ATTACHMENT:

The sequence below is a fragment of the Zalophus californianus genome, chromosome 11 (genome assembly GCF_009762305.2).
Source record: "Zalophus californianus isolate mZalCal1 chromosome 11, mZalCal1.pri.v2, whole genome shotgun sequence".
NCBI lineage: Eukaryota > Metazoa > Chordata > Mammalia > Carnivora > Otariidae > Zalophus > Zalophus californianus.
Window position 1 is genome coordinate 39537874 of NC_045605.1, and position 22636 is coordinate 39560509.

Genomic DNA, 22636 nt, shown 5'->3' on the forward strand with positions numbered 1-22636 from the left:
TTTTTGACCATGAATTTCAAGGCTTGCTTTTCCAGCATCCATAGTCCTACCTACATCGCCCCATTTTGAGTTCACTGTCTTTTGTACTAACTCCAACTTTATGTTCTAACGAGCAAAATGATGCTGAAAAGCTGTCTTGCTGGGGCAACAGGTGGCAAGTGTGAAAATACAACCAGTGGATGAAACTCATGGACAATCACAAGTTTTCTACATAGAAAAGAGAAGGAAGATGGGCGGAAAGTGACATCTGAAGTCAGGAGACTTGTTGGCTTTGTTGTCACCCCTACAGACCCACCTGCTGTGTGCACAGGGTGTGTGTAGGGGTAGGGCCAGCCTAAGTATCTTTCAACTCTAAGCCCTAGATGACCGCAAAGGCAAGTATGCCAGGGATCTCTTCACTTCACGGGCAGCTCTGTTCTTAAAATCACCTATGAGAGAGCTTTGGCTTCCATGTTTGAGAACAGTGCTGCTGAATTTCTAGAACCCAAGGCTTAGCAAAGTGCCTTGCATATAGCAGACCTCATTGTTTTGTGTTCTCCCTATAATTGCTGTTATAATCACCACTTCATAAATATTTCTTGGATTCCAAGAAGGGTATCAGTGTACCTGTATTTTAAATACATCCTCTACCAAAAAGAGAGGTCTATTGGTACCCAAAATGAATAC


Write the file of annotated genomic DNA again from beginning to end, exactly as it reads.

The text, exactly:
The sequence below is a fragment of the Zalophus californianus genome, chromosome 11 (genome assembly GCF_009762305.2).
Source record: "Zalophus californianus isolate mZalCal1 chromosome 11, mZalCal1.pri.v2, whole genome shotgun sequence".
NCBI lineage: Eukaryota > Metazoa > Chordata > Mammalia > Carnivora > Otariidae > Zalophus > Zalophus californianus.
Window position 1 is genome coordinate 39537874 of NC_045605.1, and position 22636 is coordinate 39560509.

Genomic DNA, 22636 nt, shown 5'->3' on the forward strand with positions numbered 1-22636 from the left:
TTTTTGACCATGAATTTCAAGGCTTGCTTTTCCAGCATCCATAGTCCTACCTACATCGCCCCATTTTGAGTTCACTGTCTTTTGTACTAACTCCAACTTTATGTTCTAACGAGCAAAATGATGCTGAAAAGCTGTCTTGCTGGGGCAACAGGTGGCAAGTGTGAAAATACAACCAGTGGATGAAACTCATGGACAATCACAAGTTTTCTACATAGAAAAGAGAAGGAAGATGGGCGGAAAGTGACATCTGAAGTCAGGAGACTTGTTGGCTTTGTTGTCACCCCTACAGACCCACCTGCTGTGTGCACAGGGTGTGTGTAGGGGTAGGGCCAGCCTAAGTATCTTTCAACTCTAAGCCCTAGATGACCGCAAAGGCAAGTATGCCAGGGATCTCTTCACTTCACGGGCAGCTCTGTTCTTAAAATCACCTATGAGAGAGCTTTGGCTTCCATGTTTGAGAACAGTGCTGCTGAATTTCTAGAACCCAAGGCTTAGCAAAGTGCCTTGCATATAGCAGACCTCATTGTTTTGTGTTCTCCCTATAATTGCTGTTATAATCACCACTTCATAAATATTTCTTGGATTCCAAGAAGGGTATCAGTGTACCTGTATTTTAAATACATCCTCTACCAAAAAGAGAGGTCTATTGGTACCCAAAATGAATAC